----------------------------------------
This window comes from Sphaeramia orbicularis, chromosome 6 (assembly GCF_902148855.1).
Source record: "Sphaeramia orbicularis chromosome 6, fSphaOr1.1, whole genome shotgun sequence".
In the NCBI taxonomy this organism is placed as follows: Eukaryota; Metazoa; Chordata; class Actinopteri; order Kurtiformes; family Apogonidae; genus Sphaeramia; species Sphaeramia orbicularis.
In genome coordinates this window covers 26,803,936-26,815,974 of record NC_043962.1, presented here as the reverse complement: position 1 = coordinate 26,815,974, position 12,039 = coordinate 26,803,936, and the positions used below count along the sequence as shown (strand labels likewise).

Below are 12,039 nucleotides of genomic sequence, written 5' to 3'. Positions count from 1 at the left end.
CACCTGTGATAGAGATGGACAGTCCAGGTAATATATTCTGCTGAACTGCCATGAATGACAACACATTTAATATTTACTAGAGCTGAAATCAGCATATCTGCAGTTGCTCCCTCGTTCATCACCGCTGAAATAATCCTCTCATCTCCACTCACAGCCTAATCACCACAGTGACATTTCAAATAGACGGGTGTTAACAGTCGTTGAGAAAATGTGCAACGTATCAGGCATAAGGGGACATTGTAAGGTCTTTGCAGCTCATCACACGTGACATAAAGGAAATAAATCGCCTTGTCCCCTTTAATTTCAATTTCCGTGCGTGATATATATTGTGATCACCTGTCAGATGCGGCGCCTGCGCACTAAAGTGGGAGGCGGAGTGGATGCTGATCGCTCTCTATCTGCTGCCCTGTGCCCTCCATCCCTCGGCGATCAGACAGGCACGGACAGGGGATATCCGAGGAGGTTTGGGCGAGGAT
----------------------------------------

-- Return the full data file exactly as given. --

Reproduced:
This window comes from Sphaeramia orbicularis, chromosome 6 (assembly GCF_902148855.1).
Source record: "Sphaeramia orbicularis chromosome 6, fSphaOr1.1, whole genome shotgun sequence".
In the NCBI taxonomy this organism is placed as follows: Eukaryota; Metazoa; Chordata; class Actinopteri; order Kurtiformes; family Apogonidae; genus Sphaeramia; species Sphaeramia orbicularis.
In genome coordinates this window covers 26,803,936-26,815,974 of record NC_043962.1, presented here as the reverse complement: position 1 = coordinate 26,815,974, position 12,039 = coordinate 26,803,936, and the positions used below count along the sequence as shown (strand labels likewise).

Below are 12,039 nucleotides of genomic sequence, written 5' to 3'. Positions count from 1 at the left end.
CACCTGTGATAGAGATGGACAGTCCAGGTAATATATTCTGCTGAACTGCCATGAATGACAACACATTTAATATTTACTAGAGCTGAAATCAGCATATCTGCAGTTGCTCCCTCGTTCATCACCGCTGAAATAATCCTCTCATCTCCACTCACAGCCTAATCACCACAGTGACATTTCAAATAGACGGGTGTTAACAGTCGTTGAGAAAATGTGCAACGTATCAGGCATAAGGGGACATTGTAAGGTCTTTGCAGCTCATCACACGTGACATAAAGGAAATAAATCGCCTTGTCCCCTTTAATTTCAATTTCCGTGCGTGATATATATTGTGATCACCTGTCAGATGCGGCGCCTGCGCACTAAAGTGGGAGGCGGAGTGGATGCTGATCGCTCTCTATCTGCTGCCCTGTGCCCTCCATCCCTCGGCGATCAGACAGGCACGGACAGGGGATATCCGAGGAGGTTTGGGCGAGGAT